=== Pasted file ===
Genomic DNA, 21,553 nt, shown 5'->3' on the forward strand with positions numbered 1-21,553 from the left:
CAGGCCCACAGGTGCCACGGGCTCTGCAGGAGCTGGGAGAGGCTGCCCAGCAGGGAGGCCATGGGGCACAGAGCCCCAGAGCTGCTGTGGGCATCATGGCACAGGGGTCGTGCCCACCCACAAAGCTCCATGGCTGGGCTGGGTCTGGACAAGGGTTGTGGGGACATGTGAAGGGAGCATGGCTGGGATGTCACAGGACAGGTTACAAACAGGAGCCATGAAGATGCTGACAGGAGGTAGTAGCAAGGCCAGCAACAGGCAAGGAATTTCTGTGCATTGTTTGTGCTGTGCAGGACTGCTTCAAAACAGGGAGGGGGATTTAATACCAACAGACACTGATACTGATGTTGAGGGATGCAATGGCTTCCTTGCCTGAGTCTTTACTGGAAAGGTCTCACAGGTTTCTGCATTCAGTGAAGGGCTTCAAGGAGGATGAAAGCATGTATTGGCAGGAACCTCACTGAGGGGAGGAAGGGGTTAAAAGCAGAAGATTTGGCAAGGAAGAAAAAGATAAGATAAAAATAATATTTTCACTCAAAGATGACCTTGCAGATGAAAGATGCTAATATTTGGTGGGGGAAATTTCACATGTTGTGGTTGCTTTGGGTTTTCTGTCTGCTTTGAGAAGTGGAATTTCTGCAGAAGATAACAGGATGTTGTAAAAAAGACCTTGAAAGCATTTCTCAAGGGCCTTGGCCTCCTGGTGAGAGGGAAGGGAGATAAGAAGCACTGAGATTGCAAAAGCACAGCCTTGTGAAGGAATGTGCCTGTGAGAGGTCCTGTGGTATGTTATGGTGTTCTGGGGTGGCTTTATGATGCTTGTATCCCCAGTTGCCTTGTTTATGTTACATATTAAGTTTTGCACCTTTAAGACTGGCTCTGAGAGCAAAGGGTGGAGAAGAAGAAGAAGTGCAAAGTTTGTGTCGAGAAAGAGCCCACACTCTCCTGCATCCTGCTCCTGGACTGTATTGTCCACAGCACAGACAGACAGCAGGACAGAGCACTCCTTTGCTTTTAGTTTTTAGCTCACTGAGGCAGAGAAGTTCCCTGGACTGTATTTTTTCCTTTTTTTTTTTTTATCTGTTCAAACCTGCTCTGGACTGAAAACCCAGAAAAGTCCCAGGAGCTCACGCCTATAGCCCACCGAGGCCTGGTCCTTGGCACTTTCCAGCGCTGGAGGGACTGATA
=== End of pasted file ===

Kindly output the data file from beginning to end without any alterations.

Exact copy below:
Genomic DNA, 21,553 nt, shown 5'->3' on the forward strand with positions numbered 1-21,553 from the left:
CAGGCCCACAGGTGCCACGGGCTCTGCAGGAGCTGGGAGAGGCTGCCCAGCAGGGAGGCCATGGGGCACAGAGCCCCAGAGCTGCTGTGGGCATCATGGCACAGGGGTCGTGCCCACCCACAAAGCTCCATGGCTGGGCTGGGTCTGGACAAGGGTTGTGGGGACATGTGAAGGGAGCATGGCTGGGATGTCACAGGACAGGTTACAAACAGGAGCCATGAAGATGCTGACAGGAGGTAGTAGCAAGGCCAGCAACAGGCAAGGAATTTCTGTGCATTGTTTGTGCTGTGCAGGACTGCTTCAAAACAGGGAGGGGGATTTAATACCAACAGACACTGATACTGATGTTGAGGGATGCAATGGCTTCCTTGCCTGAGTCTTTACTGGAAAGGTCTCACAGGTTTCTGCATTCAGTGAAGGGCTTCAAGGAGGATGAAAGCATGTATTGGCAGGAACCTCACTGAGGGGAGGAAGGGGTTAAAAGCAGAAGATTTGGCAAGGAAGAAAAAGATAAGATAAAAATAATATTTTCACTCAAAGATGACCTTGCAGATGAAAGATGCTAATATTTGGTGGGGGAAATTTCACATGTTGTGGTTGCTTTGGGTTTTCTGTCTGCTTTGAGAAGTGGAATTTCTGCAGAAGATAACAGGATGTTGTAAAAAAGACCTTGAAAGCATTTCTCAAGGGCCTTGGCCTCCTGGTGAGAGGGAAGGGAGATAAGAAGCACTGAGATTGCAAAAGCACAGCCTTGTGAAGGAATGTGCCTGTGAGAGGTCCTGTGGTATGTTATGGTGTTCTGGGGTGGCTTTATGATGCTTGTATCCCCAGTTGCCTTGTTTATGTTACATATTAAGTTTTGCACCTTTAAGACTGGCTCTGAGAGCAAAGGGTGGAGAAGAAGAAGAAGTGCAAAGTTTGTGTCGAGAAAGAGCCCACACTCTCCTGCATCCTGCTCCTGGACTGTATTGTCCACAGCACAGACAGACAGCAGGACAGAGCACTCCTTTGCTTTTAGTTTTTAGCTCACTGAGGCAGAGAAGTTCCCTGGACTGTATTTTTTCCTTTTTTTTTTTTTATCTGTTCAAACCTGCTCTGGACTGAAAACCCAGAAAAGTCCCAGGAGCTCACGCCTATAGCCCACCGAGGCCTGGTCCTTGGCACTTTCCAGCGCTGGAGGGACTGATA